Jasmine blossoms are most commonly used to scent green tea, though you can also find white tea, black tea, and oolong tea enhanced with jasmine.
Jasmine scented tea doesn’t usually have actual jasmine blossoms in it.
Instead, the tea leaves themselves have been infused with the scent of the flowers, either by close proximity in the drying process or by using essential oils, extracts, or artificial flavoring.
Jasmine Green Tea Benefits
Because it is only the scent that is truly involved in most jasmine teas, the health benefits are no different from the tea itself.
For example, jasmine green tea will have the same benefits and risks as the green tea itself. The same is true for oolong, black or white tea as well.
Some studies suggest the fragrance of jasmine may be relaxing, similar to lavender. This can be useful for stress-relief, though, if it’s paired with a caffeinated tea, it still may not be a good idea for inducing sleep.
The other benefit comes from simple enjoyment. If you love the aroma of your jasmine green tea, you’re more likely to drink more of it and therefore enjoy the health benefits of the green tea itself.
How to Make Jasmine Tea
Jasmine green tea is made essentially the same way as green tea, preferably with water that is less than 200°F.
Jasmine tea requires more careful timing than plain green tea. It needs time to develop the floral aroma to its full potential, but if you steep it too long, not only will your tea be bitter, but the floral fragrance may become overwhelming.
Follow the instructions on the package closely and use your nose to decide when the aroma is full enough. The flavor will follow.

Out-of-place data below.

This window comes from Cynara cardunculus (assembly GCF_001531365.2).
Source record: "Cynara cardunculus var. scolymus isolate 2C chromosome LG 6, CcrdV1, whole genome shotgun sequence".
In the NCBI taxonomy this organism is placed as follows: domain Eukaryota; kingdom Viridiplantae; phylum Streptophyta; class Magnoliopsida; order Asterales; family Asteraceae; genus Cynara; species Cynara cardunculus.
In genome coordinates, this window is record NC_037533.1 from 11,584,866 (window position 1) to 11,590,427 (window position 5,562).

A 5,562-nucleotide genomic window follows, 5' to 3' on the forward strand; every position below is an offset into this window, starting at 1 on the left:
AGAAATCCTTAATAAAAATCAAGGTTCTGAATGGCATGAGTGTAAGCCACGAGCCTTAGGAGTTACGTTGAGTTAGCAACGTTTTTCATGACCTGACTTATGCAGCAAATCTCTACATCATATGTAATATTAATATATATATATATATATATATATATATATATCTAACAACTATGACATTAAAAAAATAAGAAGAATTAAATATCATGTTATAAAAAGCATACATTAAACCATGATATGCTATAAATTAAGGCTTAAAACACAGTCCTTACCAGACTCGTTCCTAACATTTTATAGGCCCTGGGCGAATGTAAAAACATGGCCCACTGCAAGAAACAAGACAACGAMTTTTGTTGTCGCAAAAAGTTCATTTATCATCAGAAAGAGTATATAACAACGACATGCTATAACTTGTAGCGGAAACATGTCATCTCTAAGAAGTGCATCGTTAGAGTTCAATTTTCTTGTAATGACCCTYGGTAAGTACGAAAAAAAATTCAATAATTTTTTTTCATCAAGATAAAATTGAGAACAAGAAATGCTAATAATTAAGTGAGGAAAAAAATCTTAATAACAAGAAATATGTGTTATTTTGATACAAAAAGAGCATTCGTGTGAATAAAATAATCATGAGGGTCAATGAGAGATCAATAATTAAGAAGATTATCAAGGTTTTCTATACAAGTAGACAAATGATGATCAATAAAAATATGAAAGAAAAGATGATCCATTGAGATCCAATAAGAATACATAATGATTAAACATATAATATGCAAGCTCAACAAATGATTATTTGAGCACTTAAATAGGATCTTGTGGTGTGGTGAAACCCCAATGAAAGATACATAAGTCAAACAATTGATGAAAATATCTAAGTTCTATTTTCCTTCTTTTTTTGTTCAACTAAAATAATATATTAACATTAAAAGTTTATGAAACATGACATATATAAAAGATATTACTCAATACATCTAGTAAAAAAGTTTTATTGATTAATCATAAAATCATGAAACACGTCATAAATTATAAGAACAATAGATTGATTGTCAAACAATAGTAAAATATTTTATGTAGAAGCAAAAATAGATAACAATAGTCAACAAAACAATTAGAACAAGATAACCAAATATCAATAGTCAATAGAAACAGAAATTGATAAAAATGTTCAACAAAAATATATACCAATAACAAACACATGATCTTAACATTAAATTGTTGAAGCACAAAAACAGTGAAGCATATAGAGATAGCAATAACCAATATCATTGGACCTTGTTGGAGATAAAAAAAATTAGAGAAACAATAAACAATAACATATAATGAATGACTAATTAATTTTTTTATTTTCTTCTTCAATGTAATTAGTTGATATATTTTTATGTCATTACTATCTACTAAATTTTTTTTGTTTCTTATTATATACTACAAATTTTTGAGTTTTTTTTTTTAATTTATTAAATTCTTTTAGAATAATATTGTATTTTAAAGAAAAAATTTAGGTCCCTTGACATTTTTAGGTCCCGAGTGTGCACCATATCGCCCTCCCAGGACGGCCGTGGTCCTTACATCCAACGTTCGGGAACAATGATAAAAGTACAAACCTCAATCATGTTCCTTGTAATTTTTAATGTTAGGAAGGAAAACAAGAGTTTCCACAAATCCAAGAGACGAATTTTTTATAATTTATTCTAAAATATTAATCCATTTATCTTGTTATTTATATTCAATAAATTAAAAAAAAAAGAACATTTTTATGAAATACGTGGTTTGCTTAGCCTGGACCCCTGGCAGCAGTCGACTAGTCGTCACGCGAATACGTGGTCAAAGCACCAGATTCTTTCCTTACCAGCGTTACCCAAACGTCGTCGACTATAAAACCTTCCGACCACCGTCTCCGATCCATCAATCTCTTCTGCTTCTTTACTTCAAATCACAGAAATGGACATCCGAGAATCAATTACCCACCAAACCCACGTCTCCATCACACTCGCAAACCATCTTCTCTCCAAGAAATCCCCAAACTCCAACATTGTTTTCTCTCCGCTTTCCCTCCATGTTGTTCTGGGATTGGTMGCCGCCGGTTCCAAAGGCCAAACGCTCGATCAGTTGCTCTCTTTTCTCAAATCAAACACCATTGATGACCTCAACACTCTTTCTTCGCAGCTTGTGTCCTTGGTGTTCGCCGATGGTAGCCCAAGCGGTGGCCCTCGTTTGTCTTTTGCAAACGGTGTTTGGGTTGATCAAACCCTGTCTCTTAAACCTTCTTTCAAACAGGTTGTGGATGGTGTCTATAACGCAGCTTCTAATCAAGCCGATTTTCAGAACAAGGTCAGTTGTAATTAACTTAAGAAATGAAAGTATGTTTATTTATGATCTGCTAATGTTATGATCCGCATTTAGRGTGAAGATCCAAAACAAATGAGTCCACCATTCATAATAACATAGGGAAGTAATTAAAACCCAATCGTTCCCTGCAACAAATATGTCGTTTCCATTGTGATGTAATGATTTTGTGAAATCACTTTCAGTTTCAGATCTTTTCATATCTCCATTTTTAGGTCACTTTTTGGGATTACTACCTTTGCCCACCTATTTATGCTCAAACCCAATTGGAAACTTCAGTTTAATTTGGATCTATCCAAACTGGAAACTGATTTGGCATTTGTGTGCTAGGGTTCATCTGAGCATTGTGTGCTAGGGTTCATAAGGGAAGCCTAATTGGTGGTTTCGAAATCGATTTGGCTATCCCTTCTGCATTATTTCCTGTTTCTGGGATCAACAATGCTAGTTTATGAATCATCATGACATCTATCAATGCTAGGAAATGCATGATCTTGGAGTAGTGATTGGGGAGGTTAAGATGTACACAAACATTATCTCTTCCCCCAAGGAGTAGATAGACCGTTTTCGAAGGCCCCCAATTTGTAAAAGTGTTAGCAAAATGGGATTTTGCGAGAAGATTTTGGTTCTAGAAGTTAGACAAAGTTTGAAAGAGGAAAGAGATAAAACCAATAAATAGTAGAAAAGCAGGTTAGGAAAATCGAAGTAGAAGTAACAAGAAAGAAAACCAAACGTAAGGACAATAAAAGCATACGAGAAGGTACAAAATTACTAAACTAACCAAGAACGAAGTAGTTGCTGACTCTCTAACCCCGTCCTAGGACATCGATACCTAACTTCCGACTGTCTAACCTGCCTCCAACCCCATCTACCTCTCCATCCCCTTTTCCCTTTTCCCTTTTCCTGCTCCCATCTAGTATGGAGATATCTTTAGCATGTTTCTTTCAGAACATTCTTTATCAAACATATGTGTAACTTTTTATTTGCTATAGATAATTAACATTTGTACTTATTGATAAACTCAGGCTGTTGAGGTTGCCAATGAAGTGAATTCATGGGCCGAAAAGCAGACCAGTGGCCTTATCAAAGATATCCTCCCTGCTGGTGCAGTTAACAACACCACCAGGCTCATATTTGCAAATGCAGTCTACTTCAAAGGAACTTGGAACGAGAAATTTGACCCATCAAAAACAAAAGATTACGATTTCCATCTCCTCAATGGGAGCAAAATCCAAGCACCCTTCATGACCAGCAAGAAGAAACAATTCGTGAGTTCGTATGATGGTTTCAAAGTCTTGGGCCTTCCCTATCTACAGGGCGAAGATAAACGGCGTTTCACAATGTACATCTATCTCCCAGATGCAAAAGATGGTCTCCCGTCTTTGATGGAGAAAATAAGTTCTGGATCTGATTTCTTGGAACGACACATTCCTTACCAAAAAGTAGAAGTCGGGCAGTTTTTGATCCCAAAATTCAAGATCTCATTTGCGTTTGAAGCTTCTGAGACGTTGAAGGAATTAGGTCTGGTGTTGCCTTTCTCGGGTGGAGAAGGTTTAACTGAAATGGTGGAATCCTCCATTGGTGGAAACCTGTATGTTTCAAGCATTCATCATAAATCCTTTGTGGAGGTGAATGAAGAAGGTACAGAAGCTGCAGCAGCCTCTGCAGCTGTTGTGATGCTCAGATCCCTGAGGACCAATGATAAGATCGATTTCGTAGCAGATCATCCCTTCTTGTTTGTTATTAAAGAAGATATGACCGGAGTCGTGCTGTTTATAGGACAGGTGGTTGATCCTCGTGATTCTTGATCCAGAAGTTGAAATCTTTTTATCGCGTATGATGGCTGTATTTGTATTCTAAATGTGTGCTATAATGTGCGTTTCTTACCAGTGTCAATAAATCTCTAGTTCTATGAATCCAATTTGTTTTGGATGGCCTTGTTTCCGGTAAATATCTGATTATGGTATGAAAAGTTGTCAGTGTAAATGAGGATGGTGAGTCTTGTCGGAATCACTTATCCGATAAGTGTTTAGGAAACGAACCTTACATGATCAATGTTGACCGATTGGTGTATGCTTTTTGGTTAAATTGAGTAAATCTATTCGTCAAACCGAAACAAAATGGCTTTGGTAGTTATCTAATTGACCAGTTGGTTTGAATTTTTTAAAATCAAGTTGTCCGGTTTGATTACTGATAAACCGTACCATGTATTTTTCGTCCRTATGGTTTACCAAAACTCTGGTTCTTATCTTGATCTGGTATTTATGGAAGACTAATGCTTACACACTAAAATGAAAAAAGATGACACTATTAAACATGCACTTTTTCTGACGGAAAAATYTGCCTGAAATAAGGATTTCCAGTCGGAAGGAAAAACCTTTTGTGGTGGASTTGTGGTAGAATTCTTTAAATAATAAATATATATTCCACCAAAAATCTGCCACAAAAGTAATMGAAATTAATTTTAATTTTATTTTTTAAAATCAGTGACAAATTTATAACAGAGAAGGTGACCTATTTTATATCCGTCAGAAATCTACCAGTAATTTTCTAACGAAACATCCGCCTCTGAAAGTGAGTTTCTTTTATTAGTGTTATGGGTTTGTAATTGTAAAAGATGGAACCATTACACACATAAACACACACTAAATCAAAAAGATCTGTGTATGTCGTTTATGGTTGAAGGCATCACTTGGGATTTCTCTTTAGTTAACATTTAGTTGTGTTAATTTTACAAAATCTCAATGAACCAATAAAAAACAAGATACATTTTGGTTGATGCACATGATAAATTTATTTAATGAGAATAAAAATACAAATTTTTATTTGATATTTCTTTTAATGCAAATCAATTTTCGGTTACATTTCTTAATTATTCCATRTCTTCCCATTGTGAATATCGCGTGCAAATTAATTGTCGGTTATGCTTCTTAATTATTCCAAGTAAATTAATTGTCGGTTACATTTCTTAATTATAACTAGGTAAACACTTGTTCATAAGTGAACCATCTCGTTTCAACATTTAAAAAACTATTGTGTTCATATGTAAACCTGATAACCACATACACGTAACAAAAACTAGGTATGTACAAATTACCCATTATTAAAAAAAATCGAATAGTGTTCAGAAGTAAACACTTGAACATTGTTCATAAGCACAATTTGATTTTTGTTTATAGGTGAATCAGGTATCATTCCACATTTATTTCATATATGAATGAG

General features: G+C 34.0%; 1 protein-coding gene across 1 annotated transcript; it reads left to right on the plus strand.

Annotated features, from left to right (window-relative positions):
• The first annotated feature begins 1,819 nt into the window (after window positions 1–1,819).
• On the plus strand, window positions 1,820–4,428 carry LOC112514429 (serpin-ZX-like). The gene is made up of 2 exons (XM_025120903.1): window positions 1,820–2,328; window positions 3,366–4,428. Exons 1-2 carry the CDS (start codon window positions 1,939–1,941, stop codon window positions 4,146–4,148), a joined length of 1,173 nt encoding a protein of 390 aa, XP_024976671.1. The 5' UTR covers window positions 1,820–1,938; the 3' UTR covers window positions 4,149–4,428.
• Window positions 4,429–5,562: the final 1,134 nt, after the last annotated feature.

As with green tea, you don’t need to add cream, but you may also want to stay away from adding citrus or any other elements, as jasmine stands well on its own.
Common Myths About Green Tea
Because many are turning away from processed foods and looking for natural treatments and solutions to health problems, there is a lot of sensationalized marketing surrounding natural green tea.
We want to be clear that green tea is not a miracle cure for cancer or heart disease, nor a guaranteed weight loss solution, despite what certain online sources might have you believe.
Green tea and many other teas have been shown to have some effect on metabolism, but this is usually in conjunction with a healthier diet.
Many people consider this a weight loss benefit, but it’s also important to avoid drinking too much green tea on an empty stomach, as it can negatively affect your blood sugar levels if you’re not careful.
Green tea is also quite acidic, which can cause indigestion in some people. In general, however, green tea is considered safe and healthy for everyone when consumed in moderation.
Does Jasmine Tea Help You Sleep?
The scent of jasmine is very relaxing and is often used in aromatherapy to help calm, soothe, and relax. The fragrance may help you sleep, yes.
It’s important to remember, however, that most jasmine tea is caffeinated, which can awaken your brain instead of lulling it to sleep.
You can find decaffeinated tea or you may be able to find dried jasmine blossoms that can be used to make an herbal tea.
Does Jasmine Green Tea Have Caffeine?
Jasmine green tea does have caffeine, yes.
Each brand will have slightly different amounts, but on average, the amount of caffeine you’ll consume in a single cup of jasmine green tea will be between 20-30% of what you would have in a standard 8-ounce cup of coffee.
There are also compounds in green tea that alter the way your body responds to caffeine. Many people who are highly sensitive to coffee can drink green tea without getting the jitters or feeling the effects of caffeine to any great degree.
How Much Green Tea Should I Drink?
There is no specific amount of green tea recommended for daily consumption. How much you drink depends on your lifestyle, biological individuality, and your reasons for drinking green tea.
Many people drink green tea as a way to reach their weight loss goals. The best results seem to be achieved by those who drink between 2–6 cups a day, but the studies are not consistent or highly supported.
For other health benefits, such as the reduced risk of diabetes and improved heart health, three to four cups a day seem to be enough to see benefits.
It is important to note that if you are drinking green tea to help with weight loss, you may also want to switch to a healthier diet for the best results.